Zim re-engagement program to add impetus to economic growth plans
Harare (New Ziana) – President Emmerson Mnangagwa on Wednesday said Zimbabwe is pursuing strategic partnerships with other countries as part of strategies to transition the economy from recovery to growth as the next stage of the country’s development agenda.
President Mnangagwa has already declared 2022 as a year of growth, highlighting that this would be achieved through increased emphasis on improving efficiencies, guaranteeing a stable political and socio-economic environment to foster economic growth.
“Going forward, we must remain optimistic and full of hope. As Zimbabweans, we are a nation gifted with the warrior spirit, always fighting for the good. Let us, therefore, remain united as we safeguard the gains we made in 2021 through working together. This will enable us to set a solid foundation for future generations. 2022 must be a year in which we focus on efficiencies through moving away from recovery to growth,” he said in his New Year message to Zimbabweans early this month.
Buttressing this vision, President Mnangagwa said the engagement and re-engagement agenda would play a critical role in transitioning the economy.
“The Second Republic will continue to pursue and strengthen collaborative engagements and re-engagements that optimise on the opportunities for growth, resilience and sustainable economic development, and by being a friend to all Nations and Peoples, and enemy to none,” he said while announcing a donation of 10 million vaccine doses from China.
Citing partnerships with China, President Mnangagwa said strategic engagements with other countries were pivotal in Zimbabwe’s development agenda.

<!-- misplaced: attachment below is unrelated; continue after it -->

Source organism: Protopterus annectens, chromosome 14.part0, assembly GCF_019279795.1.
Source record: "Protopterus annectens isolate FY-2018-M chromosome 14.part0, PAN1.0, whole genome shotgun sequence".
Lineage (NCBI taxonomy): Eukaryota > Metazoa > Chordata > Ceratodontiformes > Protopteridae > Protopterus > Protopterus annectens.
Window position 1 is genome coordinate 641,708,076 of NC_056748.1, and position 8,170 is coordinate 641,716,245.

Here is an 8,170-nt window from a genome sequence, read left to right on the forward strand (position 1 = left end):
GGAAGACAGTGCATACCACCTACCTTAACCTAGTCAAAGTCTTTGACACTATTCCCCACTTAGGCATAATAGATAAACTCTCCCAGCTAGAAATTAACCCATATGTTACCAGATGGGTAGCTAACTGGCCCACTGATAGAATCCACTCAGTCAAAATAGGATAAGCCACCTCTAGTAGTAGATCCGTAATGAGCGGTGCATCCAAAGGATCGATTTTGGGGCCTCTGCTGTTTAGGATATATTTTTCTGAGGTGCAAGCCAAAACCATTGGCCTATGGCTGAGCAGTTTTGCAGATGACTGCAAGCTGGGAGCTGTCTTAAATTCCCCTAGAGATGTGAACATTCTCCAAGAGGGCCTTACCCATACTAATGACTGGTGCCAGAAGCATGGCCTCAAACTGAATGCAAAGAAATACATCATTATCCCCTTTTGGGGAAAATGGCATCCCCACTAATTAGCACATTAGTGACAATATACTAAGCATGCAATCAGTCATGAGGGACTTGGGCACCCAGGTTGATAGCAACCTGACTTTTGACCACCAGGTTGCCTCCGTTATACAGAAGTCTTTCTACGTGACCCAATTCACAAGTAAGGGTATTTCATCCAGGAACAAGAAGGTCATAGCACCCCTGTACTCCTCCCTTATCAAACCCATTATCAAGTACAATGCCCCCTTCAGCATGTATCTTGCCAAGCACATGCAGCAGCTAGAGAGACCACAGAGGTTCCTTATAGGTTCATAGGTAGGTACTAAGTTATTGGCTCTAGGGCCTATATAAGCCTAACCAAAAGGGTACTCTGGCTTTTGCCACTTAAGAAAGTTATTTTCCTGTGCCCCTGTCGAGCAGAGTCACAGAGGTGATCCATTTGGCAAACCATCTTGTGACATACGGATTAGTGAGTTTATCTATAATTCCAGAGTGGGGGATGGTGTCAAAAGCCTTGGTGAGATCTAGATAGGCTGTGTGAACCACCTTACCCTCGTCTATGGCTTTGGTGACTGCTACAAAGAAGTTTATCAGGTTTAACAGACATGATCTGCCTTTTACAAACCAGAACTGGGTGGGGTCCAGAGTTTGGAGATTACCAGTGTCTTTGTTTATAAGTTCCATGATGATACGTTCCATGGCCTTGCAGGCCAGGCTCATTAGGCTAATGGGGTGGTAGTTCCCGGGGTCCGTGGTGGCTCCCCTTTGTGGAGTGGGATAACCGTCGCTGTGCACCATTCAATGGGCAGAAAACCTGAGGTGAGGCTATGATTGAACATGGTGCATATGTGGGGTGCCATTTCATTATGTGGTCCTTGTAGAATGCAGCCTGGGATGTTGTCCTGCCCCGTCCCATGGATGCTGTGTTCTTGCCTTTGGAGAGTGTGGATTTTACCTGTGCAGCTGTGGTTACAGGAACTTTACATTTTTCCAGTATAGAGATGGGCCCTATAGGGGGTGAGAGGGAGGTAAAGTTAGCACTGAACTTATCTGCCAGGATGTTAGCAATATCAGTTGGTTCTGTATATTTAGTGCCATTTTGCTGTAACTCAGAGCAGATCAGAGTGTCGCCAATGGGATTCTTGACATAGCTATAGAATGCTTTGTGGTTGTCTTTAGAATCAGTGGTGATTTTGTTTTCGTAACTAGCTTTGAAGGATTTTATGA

“As we broaden and deepen these relations, we are cognisant of the scope and huge potential for mutual benefit, growth, and development in key areas in which Chinese investments and support would be quite instrumental in stimulating Zimbabwe’s efforts to achieve Vision 2030 of an upper-middle-income economy,” he said.
“Intervention(s) can take but may not be limited to support in the production or financing of several projects such as the manufacture and distribution of COVID-19 vaccines, development, and access skills to and technology Chinese market of Zimbabwe’s agricultural products, including citrus and horticulture, as well as funding Zimbabwe’s go-green commitments.”
The second republic is implementing several strategies to transform the country into an upper-middle-income economy by 2030.
Finance and Economic Development Minister Professor Mthuli Ncube has predicted robust economic growth for this year, spurred by higher mineral commodity prices and good management of the Covid-19 pandemic.
Growth in the agriculture, construction, as well as accommodation and food services (tourism) sector, would spur the projected 5.5 percent economic growth.
The World Bank has also concurred but has predicted a lower growth rate of 4.3 percent this year.
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